WASHINGTON, 25 July 2013 – Four hundred thousand people will be carried daily by the Quito Metro, once the first subway line in this South American city is operational. To make this project viable, the Executive Board of the World Bank today approved a loan of US$205 million to the Municipality of Quito through the International Bank for Reconstruction and Development (IBRD) window, which provides support for the development of middle-income countries, such as Ecuador.
The IBRD contribution, together with financing from the Inter-American Development Bank (IDB), the European Investment Bank (EIB) and the Development Bank of Latin America (CAF), as well as local and government resources, will make this ambitious project a reality.
The aim is to improve urban transit in the city of Quito in response to the increasing demand for public transportation. The project will reduce travel times, lower the operating costs of the transportation network and improve the connectivity, safety and convenience of the existing system.
The project will also have a positive long-term environmental impact, through an improvement in air quality owing to a reduction in the emission of pollutants and greenhouse gases, thereby reducing their harmful impact on the health of the city’s inhabitants.
It is the first time an infrastructure project of this nature has been undertaken in Ecuador, and as such it is a national and local priority, supported and co-financed by the national government and by the Municipality of Quito.
The Quito Metro Line One Project (PLMQ) involves an investment estimated at 1,499.9 million dollars (net of VAT). The line will be 23 kilometers long with 15 fully accessible stations, six with integrated access to the Metrobus-Q network, and initially be capable of carrying 23,000 people an hour in each direction. Quito Metro Line One will link the principal points of departure and arrival of transit passengers in Quito, and will service an area in which some 760,000 jobs are located.
Construction of Quito Metro Line One will take place in two phases. Phase one will comprise the multimodal stations at La Magdalena and El Labrador, currently under construction. Under phase two bids are being solicited for the construction of a depot and maintenance workshops, and for a depot access tunnel, 22 kilometers of subway line tunnel, the remaining 13 stations, shafts and an end-of-line facility. This phase also includes installation systems, with 11 subprojects comprising fire protection systems, elevators and escalators, ventilation, electrical substations, power distribution system, signaling system, electrification, fare collection and control system, station control system, and communication system.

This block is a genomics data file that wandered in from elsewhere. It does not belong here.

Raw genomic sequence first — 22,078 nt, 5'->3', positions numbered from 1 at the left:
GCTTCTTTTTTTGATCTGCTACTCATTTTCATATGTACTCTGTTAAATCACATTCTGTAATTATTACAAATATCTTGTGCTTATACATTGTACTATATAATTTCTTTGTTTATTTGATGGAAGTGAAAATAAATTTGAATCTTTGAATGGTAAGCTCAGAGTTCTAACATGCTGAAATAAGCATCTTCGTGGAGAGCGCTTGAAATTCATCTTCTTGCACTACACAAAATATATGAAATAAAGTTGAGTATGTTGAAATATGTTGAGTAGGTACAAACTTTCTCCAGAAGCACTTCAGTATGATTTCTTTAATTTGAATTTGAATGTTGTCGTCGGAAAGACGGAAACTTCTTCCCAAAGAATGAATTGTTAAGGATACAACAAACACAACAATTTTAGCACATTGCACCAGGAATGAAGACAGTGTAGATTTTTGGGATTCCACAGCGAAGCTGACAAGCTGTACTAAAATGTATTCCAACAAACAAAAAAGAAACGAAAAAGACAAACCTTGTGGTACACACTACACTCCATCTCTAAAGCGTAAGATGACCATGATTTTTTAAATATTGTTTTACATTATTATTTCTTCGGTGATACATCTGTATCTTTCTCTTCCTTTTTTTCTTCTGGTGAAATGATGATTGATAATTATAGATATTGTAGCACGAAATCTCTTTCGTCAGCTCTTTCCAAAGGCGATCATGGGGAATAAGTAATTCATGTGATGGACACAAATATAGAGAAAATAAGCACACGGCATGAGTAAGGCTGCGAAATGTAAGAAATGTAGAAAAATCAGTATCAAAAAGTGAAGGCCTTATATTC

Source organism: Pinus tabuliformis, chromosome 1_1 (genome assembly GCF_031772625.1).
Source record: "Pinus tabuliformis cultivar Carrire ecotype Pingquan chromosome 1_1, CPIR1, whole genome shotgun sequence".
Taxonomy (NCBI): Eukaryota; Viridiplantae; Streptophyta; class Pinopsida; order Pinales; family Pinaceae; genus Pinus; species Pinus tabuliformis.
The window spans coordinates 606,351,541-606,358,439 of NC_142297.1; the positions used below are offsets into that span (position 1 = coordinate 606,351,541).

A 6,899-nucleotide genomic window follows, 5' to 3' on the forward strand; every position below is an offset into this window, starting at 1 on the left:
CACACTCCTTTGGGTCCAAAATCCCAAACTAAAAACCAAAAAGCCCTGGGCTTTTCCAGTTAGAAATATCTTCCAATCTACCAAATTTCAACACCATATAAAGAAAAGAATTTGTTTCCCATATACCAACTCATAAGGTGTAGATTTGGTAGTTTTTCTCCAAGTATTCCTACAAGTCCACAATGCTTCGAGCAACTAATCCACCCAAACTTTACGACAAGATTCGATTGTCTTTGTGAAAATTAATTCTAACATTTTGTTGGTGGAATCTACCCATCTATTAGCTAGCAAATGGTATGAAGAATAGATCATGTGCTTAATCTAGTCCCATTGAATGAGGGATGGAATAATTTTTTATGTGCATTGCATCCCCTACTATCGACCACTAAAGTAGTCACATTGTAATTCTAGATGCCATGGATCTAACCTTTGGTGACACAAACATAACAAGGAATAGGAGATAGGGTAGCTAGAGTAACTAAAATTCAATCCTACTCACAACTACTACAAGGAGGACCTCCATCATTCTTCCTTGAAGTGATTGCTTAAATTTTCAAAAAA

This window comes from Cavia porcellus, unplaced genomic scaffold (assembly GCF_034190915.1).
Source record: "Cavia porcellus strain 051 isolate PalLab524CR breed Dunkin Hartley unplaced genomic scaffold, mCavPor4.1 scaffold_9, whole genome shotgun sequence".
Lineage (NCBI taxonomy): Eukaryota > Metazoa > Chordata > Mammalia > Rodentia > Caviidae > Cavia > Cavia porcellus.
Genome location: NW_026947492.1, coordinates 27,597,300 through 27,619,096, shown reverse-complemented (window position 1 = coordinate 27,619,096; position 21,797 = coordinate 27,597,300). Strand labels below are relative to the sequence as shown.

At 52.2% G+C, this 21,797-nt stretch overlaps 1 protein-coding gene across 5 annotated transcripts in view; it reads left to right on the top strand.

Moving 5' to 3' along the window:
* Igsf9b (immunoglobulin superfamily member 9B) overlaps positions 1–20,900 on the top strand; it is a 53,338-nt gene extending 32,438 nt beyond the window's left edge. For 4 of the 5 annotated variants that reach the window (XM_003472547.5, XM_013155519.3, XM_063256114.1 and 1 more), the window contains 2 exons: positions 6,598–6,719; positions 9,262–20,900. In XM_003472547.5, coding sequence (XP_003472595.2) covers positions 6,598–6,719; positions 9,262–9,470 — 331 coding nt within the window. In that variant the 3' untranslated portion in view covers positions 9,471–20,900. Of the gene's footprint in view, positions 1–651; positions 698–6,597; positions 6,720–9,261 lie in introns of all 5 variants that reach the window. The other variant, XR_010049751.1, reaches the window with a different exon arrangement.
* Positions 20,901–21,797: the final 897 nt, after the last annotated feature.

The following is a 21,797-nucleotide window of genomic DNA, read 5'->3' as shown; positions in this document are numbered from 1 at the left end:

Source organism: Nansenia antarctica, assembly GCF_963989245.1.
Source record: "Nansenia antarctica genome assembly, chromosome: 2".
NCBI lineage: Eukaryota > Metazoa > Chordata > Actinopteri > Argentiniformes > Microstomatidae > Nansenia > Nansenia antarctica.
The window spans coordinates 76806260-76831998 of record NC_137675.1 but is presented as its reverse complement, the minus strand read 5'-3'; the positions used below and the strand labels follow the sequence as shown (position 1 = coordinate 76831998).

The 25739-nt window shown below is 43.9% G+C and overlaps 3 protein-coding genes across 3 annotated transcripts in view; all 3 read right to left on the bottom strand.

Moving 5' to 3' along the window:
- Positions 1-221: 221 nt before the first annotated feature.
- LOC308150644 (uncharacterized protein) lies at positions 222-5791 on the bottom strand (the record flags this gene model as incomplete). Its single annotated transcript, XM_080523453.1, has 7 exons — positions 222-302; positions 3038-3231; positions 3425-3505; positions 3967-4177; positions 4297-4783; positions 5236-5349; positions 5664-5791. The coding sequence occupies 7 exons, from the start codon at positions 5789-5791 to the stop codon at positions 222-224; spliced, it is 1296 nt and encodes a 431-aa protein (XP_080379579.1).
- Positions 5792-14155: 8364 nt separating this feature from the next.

For Susan Goldmark, World Bank Country Director for Bolivia, Chile, Ecuador, Peru and Venezuela, this loan will be of direct benefit to the poorest, students, workers and the inhabitants of the city as a whole as they seek to make the best use of their time and travel in greater safety and comfort as they go about their daily business. In addition, improving the public transport system is a way of promoting cohesion and social integration, since it provides the most vulnerable sectors of the population with increased access to employment, education and social services.
The Quito Metro will therefore become the axis of the Integrated Mass Passenger Transportation System of the Metropolitan District of Quito, a system that will integrate the city’s existing public transportation systems and which, according to studies carried out by experts in the Community of Madrid, will mean that 9 out of every 10 Quito inhabitants will have access to the Integrated System within four blocks of their home or place of work.
Quito Metro Line One will employ modern technology to ensure the safety and efficiency of the service.